Freedom of Expression

Press Release 82/03


The Special Rapporteur for Freedom of Expression of the Inter-American Commission on Human Rights (IAHCR) of the OAS, Eduardo A. Bertoni, condemns the assassination of the journalist Nicanor Linhares Batista and urges the Brazilian authorities to continue investigating the crime and punish its perpetrators. 

According to the information received, Nicanor Linhares Batista was the owner and manager of the Radio Vale do Jaguaribe in the city of Limoeiro do Norte, state of Ceará. Nicanor Linhares Batista was shot on Monday, June 30 in his studio, while he was recording his daily program "Encontro Político" (Political Encounter).  

At this time, the motives for the assassination are unknown; nevertheless, according to the information received, Nicanor Linhares Batista was known as a controversial journalist who strongly challenged the local public administration, and had previously been harassed for this reason. 

The Special Rapporteur recalls that the assassination of a social communicator is the most brutal way of restricting the freedom of expression in the Americas.  As established by Principle 9 of the Declaration of Principles on Freedom of Expression, "the murder… of and or threats to social communicators violate the fundamental rights of individuals." In accordance with the American Convention on Human Rights, to which Brazil is a party, States have the duty to completely and effectively investigate the assassination of journalists and to punish all perpetrators. The Inter-American Commission on Human Rights has sustained that the lack of a complete and effective investigation of the murder of a journalist and the punishment of the material and intellectual perpetrators of the crime is especially grave in terms of the impact it has on society. Impunity for these crimes not only has a chilling effect on other journalists, but also on any citizen, because it creates a fear of denouncing any kind of illicit or abusive behavior.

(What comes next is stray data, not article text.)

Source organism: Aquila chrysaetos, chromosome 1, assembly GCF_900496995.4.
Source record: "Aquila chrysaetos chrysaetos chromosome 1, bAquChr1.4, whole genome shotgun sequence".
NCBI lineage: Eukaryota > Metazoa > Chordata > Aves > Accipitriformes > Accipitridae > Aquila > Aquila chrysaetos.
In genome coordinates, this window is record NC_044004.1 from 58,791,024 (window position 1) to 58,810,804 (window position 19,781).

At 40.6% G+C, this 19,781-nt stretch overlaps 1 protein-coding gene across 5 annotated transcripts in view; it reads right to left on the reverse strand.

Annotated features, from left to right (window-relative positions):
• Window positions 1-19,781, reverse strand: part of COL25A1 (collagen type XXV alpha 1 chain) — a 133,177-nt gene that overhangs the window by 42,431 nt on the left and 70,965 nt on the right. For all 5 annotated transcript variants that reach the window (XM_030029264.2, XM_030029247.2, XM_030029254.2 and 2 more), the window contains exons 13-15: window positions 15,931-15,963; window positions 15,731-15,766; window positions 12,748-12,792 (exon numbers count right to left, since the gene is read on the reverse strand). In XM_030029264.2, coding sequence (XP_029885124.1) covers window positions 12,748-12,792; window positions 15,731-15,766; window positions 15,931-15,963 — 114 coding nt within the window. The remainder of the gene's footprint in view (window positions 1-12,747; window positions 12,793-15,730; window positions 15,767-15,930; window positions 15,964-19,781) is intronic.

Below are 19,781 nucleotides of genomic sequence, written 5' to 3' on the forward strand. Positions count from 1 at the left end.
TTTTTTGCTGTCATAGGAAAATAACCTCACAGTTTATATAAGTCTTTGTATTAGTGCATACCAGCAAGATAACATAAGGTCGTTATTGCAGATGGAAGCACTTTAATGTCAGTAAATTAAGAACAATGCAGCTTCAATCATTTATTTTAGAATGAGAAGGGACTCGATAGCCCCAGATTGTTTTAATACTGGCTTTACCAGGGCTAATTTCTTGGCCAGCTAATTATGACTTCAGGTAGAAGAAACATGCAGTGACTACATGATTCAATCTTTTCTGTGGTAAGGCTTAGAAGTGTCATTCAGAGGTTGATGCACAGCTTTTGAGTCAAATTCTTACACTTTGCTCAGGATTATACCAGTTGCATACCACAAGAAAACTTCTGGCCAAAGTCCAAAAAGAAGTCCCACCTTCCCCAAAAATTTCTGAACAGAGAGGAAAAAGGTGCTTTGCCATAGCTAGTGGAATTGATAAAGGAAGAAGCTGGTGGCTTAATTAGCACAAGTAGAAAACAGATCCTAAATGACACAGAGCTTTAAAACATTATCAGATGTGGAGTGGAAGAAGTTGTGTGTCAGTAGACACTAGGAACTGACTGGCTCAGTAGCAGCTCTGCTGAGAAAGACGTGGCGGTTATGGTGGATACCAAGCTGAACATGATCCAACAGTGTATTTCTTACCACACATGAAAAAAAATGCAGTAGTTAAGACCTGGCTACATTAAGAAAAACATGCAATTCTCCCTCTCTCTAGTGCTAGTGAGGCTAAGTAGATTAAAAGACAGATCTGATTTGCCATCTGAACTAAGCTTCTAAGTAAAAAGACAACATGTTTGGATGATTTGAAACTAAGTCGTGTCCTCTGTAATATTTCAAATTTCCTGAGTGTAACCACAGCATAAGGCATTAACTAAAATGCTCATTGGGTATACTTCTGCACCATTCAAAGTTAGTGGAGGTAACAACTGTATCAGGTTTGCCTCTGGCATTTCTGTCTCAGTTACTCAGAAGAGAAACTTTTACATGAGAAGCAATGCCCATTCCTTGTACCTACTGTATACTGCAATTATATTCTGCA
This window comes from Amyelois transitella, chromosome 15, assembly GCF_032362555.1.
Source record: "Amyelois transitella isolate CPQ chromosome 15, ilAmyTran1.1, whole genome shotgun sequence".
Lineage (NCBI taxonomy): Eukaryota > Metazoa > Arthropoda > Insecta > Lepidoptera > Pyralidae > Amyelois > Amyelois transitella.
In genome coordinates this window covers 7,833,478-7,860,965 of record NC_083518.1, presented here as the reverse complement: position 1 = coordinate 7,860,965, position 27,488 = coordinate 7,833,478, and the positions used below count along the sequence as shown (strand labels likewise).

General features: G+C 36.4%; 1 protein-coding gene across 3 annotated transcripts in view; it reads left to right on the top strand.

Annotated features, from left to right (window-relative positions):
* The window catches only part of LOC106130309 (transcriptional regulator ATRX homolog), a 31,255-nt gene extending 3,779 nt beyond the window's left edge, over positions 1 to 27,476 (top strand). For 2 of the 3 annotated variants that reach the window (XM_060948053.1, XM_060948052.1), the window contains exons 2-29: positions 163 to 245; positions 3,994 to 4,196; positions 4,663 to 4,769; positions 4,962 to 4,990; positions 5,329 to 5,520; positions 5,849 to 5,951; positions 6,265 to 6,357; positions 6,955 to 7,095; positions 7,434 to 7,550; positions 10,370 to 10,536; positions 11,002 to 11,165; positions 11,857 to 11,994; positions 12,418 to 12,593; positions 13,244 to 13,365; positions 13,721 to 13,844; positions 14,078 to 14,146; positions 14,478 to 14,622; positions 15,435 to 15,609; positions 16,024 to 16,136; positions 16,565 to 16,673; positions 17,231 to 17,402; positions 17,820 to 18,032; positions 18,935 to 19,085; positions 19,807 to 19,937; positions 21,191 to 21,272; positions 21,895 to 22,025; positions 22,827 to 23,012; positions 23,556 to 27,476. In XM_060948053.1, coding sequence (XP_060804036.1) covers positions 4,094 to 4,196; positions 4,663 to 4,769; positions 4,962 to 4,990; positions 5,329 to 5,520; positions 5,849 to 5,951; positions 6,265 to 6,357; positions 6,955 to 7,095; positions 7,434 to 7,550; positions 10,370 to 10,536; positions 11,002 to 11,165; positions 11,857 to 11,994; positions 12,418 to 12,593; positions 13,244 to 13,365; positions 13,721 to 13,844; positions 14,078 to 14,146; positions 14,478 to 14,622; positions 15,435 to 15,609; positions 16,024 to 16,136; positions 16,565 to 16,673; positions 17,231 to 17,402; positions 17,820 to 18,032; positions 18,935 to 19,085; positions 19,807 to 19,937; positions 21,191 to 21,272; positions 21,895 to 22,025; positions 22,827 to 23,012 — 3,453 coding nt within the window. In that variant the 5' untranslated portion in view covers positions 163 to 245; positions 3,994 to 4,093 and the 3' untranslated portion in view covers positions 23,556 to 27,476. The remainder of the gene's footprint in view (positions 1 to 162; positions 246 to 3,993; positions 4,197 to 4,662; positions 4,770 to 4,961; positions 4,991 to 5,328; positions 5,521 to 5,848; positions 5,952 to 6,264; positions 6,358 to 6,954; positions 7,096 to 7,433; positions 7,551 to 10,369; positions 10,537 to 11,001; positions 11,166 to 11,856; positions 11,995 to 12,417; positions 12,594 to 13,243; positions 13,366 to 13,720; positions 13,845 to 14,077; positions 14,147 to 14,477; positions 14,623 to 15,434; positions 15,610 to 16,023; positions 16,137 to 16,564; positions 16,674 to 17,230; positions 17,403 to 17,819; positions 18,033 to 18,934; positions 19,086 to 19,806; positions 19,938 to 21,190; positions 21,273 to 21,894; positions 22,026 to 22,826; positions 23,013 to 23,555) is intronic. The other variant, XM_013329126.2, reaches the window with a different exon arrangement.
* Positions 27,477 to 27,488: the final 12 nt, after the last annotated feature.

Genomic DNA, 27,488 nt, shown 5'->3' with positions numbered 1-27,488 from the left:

The negative effect of the assassination of a journalist may only be avoided through decisive State action in punishing those responsible for threatening and murdering journalists. In this way, States can send a strong and direct message to society that there will not be tolerance for those who commit violations of the freedom of expression. 

For these reasons, the Special Rapporteur urges the Brazilian State to continue with the investigation of this case and take all measures necessary to guarantee that this crime does not go unpunished. Likewise, the Special Rapporteur urges the authorities to guarantee that journalists can exercise their important function of informing the Brazilian citizenry without suffering arbitrary consequences or intimidating actions. 

July 3, 2003
Washington D.C.